The Podcast Script
The type of script you write—if you write one at all—depends on the format you chose for your podcast. Most podcast scripts include the following:
- Theme music
- An intro that mentions the show’s name and concept, describes the episode’s topic (including keywords) and introduces any guests.
- An outro, or conclusion, that wraps up the show and includes a call to action. Your call to action should tell your audience to rate, review, subscribe, join you on social media, and, most importantly, spread the word.
If you want a more informal feel to your podcast, you can simply write an outline or some bullet points of what you want to talk about and then riff on your topic from there. Or, you could write a full script, but be ready to go off track and banter with your cohost.
If you’ve chosen a story-telling format, like GE’s podcast, or even a how-to format, you will need to develop a fully fleshed-out script.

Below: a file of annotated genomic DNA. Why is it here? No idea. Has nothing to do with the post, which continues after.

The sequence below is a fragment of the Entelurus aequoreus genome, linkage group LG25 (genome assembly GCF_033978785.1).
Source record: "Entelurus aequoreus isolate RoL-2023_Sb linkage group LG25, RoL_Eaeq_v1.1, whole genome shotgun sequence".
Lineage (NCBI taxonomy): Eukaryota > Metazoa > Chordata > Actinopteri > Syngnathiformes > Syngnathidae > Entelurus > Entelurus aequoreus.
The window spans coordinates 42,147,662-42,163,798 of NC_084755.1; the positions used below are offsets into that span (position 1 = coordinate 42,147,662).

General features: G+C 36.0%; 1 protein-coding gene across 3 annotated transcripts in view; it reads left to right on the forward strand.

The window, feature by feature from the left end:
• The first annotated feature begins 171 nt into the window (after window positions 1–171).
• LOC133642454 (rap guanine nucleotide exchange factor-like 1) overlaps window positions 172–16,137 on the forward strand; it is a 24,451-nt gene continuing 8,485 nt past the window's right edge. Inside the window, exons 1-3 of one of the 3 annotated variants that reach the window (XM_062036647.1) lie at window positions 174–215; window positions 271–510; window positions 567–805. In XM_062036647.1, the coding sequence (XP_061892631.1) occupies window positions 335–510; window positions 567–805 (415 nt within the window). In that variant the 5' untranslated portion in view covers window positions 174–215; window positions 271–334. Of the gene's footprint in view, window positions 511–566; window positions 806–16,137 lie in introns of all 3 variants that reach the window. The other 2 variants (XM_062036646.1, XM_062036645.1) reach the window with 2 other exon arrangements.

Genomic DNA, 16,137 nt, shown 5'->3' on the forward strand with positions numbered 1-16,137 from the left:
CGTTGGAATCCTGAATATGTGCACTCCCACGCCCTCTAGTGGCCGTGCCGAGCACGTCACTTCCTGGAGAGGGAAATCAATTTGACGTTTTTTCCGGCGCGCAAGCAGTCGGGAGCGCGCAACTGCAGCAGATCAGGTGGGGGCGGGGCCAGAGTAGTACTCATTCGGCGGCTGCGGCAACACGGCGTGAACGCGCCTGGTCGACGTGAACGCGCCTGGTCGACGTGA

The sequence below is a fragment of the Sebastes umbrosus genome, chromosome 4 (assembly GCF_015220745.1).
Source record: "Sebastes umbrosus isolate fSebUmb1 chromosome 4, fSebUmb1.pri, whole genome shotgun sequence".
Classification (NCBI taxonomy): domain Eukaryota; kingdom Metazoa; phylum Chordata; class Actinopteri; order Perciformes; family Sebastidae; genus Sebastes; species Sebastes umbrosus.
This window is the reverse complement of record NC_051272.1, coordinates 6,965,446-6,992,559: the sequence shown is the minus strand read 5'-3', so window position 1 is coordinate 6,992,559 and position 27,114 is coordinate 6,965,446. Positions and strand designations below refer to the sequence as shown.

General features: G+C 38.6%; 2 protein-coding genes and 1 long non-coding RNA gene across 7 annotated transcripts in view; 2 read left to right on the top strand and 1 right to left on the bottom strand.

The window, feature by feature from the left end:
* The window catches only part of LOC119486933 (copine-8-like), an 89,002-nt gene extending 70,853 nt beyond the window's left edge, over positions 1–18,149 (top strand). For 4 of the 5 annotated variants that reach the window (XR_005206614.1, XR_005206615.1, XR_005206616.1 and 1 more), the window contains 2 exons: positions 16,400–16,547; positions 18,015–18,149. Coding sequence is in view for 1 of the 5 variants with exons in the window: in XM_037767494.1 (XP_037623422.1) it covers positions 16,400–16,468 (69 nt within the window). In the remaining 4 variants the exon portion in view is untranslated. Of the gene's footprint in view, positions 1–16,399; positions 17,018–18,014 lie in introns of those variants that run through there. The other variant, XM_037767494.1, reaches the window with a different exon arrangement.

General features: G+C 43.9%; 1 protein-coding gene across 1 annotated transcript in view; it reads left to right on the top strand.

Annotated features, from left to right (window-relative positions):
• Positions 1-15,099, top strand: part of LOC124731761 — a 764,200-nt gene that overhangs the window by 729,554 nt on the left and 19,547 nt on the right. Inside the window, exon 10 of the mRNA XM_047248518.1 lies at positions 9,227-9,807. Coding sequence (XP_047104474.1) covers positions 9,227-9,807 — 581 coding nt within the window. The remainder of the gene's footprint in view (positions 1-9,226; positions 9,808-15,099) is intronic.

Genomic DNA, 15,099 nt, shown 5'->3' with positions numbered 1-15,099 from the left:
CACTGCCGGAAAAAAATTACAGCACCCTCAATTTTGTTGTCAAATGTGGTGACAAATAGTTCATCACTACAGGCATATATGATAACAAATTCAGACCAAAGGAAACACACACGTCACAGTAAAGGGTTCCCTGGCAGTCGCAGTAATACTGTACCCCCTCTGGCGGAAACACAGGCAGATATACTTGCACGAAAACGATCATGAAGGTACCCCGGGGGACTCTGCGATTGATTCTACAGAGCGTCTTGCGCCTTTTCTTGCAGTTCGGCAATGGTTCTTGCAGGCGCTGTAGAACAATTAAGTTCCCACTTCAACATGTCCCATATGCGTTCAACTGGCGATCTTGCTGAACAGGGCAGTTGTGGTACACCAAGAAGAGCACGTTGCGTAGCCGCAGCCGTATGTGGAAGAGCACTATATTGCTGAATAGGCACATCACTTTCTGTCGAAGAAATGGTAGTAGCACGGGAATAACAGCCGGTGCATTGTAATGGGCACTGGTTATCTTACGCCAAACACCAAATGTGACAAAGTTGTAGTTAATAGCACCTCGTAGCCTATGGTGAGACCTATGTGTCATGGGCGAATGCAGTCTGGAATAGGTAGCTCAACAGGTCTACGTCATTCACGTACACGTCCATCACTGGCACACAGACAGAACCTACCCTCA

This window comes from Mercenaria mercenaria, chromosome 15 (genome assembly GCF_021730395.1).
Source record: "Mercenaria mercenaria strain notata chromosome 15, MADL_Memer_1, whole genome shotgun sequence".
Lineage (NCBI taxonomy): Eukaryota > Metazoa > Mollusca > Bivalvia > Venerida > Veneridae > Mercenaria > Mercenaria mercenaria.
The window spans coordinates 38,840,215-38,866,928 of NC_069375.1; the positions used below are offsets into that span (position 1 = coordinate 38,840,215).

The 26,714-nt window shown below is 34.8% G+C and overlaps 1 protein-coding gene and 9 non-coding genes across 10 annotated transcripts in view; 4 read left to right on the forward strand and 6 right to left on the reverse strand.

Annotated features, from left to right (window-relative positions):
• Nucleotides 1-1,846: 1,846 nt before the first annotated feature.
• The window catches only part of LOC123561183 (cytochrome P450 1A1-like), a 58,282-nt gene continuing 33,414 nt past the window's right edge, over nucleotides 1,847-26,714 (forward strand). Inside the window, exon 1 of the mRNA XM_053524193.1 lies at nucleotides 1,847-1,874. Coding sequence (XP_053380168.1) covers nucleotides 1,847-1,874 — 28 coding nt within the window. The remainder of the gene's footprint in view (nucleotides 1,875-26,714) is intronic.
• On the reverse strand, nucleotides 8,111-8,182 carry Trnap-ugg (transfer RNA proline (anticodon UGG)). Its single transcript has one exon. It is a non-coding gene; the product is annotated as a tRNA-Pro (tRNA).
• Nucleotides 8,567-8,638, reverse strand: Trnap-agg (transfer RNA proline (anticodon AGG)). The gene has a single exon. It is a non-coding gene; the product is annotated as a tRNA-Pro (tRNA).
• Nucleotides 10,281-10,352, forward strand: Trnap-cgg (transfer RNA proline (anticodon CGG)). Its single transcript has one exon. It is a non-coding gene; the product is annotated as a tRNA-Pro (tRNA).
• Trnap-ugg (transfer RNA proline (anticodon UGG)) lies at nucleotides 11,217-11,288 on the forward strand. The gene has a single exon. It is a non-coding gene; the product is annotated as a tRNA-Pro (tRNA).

For a tutorial on scriptwriting, check out NPR’s guide for students. It’s full of helpful tips to get you started.
Podcast Music and Sound Effects
Most podcasts have some kind of music before the intro to their show. If you want something unique to your podcast that is consistent with your branding, this is something you’ll want to commission.
Like with artwork, you can bring on a local musician or friend, a freelancer from a site like Fiverr or via a local job board, or, ideally, use someone in your office. No matter who you use, be sure to give them credit on every set of show notes—it’s just good practice.
If you don’t want to commission someone, you can look into royalty-free music sites, such as bensound.com. These generally allow you can browse music in a variety of genres.